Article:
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I’ve been Injured by a broke DUI driver, so who pays the bills?

A DUI driver slams into the back of a busload of kids on the way to school. We hear this case far too often. Unfortunately we heard it here this past week in Mobile County. The Mobile County School bus was packed with 20 middle school children when the defendant slammed into the back of the bus. Accounts varied on the injuries but at least one child was reported as suffering from injuries. Mobile County Public School buses do not have seat belts, except for special needs students.

Daniel Russell DUI Charge after striking school bus

full of middle schoolers. (Photo by MCSO)

The defendant was arrested for DUI and booked into Mobile County Metro Jail. Reports indicated that the defendant was refusing to cooperate with the authorities during the booking intake (not a surprise considering his history-prior resisting arrest charge). And this DUI defendant, like many defendants I prosecuted and judged, is no stranger to the criminal justice system. He has a prior 1997 DUI Conviction for DUI and arrests dating back to 1992 for

  • Domestic Violence

  • Harassment

  • Criminal Trespass

  • Burglary, 1st

  • Improper Signal

  • Driving While License Suspended

  • Possession of Marijuana, 2nd Degree

  • Unlawful Possession of Drug Paraphernalia

  • Public Intoxication (GUILTY)

  • Resisting Arrest (GUILTY)

  • Receiving Stolen Property, 2nd Degree

  • Assault, 3rd Degree​

Daniel Russell, DUI, Offenses

According to paperwork submitted by the arresting state trooper, the defendant admitted that he had taken a “Lortab” prior to the crash.

How do the victims of a crime get compensated?

Any victim of a crime is always entitled to file paperwork with the prosecuting authority (whether it be the City of Mobile or the State of Alabama) seeking restitution. Since this crash was in the county and was investigated by a state trooper, the State of Alabama would be the prosecuting authority, so the district attorney would oversee.


The Mobile County District Attorney’s office has a victim’s service office and an victim service officer (“VSO”) who can guide you through the process for restitution recovery. Some of the services they offer include are:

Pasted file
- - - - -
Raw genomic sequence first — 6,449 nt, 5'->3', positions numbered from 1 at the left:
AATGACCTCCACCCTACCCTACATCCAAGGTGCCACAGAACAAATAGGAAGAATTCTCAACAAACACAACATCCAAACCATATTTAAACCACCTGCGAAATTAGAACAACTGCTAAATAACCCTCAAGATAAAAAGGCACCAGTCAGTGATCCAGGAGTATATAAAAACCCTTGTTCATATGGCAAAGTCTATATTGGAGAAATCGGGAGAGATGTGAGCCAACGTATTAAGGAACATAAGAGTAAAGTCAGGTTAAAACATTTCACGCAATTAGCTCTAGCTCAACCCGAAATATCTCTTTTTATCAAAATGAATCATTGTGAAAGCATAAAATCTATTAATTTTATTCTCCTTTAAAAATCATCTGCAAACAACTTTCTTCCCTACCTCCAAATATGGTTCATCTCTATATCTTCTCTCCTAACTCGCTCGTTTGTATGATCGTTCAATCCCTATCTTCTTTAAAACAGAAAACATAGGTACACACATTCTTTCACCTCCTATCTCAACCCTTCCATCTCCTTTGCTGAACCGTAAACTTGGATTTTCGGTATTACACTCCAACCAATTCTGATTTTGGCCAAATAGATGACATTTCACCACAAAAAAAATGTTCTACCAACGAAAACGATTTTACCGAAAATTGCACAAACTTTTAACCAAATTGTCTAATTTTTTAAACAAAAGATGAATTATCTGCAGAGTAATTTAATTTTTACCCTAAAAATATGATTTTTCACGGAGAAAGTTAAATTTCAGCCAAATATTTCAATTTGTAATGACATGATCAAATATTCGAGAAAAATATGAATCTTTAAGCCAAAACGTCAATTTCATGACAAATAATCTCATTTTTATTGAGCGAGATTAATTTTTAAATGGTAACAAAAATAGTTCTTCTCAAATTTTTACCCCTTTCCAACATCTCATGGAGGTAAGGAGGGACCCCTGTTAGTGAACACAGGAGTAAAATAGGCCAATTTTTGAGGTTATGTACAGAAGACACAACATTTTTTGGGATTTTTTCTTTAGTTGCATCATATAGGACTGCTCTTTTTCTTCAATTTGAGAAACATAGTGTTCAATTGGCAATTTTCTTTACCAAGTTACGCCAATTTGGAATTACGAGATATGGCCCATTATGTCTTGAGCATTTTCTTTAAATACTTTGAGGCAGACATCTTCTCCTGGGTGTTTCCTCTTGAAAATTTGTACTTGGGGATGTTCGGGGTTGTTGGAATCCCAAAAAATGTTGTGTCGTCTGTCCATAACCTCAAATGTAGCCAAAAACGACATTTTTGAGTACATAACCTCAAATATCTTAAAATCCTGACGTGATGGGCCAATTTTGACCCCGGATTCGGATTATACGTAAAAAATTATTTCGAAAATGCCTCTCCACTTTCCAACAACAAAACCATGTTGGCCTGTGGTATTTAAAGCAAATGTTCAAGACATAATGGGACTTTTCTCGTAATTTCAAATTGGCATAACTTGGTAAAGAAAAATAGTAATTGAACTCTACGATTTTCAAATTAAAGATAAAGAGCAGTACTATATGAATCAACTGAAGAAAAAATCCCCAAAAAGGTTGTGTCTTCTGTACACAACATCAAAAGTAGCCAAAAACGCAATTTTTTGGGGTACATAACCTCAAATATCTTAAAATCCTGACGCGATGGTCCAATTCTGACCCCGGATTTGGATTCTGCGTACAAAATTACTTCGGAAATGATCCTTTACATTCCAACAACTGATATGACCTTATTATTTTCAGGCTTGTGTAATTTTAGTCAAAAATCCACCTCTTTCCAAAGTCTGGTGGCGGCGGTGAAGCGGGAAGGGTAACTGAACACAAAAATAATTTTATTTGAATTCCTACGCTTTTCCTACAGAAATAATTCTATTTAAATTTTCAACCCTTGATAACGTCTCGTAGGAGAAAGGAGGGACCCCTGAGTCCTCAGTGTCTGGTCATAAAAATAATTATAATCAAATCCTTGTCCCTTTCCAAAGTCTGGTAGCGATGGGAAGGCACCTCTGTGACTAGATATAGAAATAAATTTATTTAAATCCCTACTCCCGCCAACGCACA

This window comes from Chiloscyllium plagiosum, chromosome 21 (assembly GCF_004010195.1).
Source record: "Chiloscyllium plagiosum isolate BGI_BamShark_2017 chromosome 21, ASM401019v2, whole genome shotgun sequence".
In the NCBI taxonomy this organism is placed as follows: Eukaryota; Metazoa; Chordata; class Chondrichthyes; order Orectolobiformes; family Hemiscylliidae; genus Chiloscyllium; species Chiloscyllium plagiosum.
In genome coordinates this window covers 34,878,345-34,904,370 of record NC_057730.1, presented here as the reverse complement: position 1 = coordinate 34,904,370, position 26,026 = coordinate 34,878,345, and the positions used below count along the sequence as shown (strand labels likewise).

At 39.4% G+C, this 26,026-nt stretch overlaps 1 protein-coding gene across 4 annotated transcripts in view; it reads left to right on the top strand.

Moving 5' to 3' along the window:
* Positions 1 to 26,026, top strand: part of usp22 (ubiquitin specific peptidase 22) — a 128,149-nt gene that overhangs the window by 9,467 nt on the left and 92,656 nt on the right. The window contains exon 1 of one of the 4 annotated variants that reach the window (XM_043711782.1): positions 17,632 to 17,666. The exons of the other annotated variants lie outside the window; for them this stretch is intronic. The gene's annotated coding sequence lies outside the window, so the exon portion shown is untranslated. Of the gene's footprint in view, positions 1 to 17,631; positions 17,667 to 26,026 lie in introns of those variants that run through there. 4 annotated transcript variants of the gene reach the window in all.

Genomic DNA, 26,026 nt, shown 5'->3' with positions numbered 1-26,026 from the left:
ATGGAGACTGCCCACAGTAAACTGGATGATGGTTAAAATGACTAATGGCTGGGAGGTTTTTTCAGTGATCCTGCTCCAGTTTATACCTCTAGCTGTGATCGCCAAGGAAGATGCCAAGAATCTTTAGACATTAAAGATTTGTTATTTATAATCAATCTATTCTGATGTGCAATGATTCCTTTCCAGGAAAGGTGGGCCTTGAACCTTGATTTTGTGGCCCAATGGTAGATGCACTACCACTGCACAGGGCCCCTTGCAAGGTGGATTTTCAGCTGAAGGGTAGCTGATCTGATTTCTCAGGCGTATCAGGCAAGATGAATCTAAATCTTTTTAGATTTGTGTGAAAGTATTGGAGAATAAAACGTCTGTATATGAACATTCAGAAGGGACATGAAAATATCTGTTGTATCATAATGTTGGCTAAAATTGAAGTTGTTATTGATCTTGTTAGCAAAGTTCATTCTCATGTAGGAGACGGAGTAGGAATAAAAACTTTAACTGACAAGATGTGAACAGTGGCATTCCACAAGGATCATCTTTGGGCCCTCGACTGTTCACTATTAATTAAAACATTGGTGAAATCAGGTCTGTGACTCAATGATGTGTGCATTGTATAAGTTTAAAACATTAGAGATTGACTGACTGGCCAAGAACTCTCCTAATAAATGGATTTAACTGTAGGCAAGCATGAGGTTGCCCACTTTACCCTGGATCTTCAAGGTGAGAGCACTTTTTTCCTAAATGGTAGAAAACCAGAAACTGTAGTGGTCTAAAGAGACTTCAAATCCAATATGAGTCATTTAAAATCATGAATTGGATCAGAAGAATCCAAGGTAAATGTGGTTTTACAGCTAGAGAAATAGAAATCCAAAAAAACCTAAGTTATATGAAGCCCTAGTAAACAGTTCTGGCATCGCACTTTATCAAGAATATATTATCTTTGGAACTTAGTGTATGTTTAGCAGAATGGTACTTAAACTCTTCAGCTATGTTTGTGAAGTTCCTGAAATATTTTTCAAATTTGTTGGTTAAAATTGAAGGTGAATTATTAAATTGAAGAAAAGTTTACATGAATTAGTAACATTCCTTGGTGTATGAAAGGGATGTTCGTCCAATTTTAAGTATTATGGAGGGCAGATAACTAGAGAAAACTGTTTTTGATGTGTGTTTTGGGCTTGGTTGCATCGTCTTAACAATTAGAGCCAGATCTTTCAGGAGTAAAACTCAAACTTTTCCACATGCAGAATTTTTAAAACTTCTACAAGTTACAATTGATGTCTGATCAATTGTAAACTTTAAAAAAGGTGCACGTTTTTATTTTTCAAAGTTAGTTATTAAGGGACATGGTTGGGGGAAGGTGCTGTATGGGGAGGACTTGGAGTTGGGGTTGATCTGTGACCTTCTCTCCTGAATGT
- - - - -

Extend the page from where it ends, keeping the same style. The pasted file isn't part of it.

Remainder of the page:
• Court Orientation

  • Helping victims understand their rights

  • Referrals (Counseling, Social Services, etc.)

  • Emergency Services

  • Escorting to Court

  • Restitution

  • Assisting with requests for compensation through the Alabama Crime Victim’s Compensation Commission

  • Crisis Intervention

  • Intimidation Protection

  • Assisting with Victim Impact Statements

  • Public Education

However in a case like this, that may involve multiple victims and a defendant with little or no ability or assets to satisfy the restitution ordered for multiple claimants, collection becomes problematic. Unfortunately this is a very common occurrence victims run up against. What should you do next?


First and foremost you should contact an attorney (the quicker the better) who specializes in personal injury cases, particularly one who has a good working knowledge of criminal law and who has worked in the criminal justice system. Since your personal injury case is intertwined with a criminal case, there will be a criminal investigation with a collection of evidence.

For instance in this DUI bus crash, the state trooper will take photographs, perform field sobriety tests (taking field notes to quantify the defendant’s compromised ability to safely operate a motor vehicle). The trooper will perhaps administer a portable breath test on the scene, capture and secure video (via body camera or in vehicle camera) of the scene and the defendant and witnesses. The trooper will help book and process the defendant (also filmed at Metro Jail) and administer the breath test approved by the Alabama Department of Forensic Sciences- the Drager Device. He may event interview first responders and witnesses to the crash. He may retrieve Event Data Recorder information-preserving critical crash data (like speed). If a fatality ensues, an autopsy and toxicology report will be done. All of this is valuable evidence to held you prove your case and obtain a fair recovery.

A good personal injury attorney will give you a free consultation and explain how the cases will proceed, and what to expect when you receive a subpoena for the criminal trial. That’s right there are two cases- the criminal prosecution and the civil case for money damages. Both involve the same facts but both involve differing burdens of proof, different law, and quite different legal dynamics. A good attorney can help you navigate both.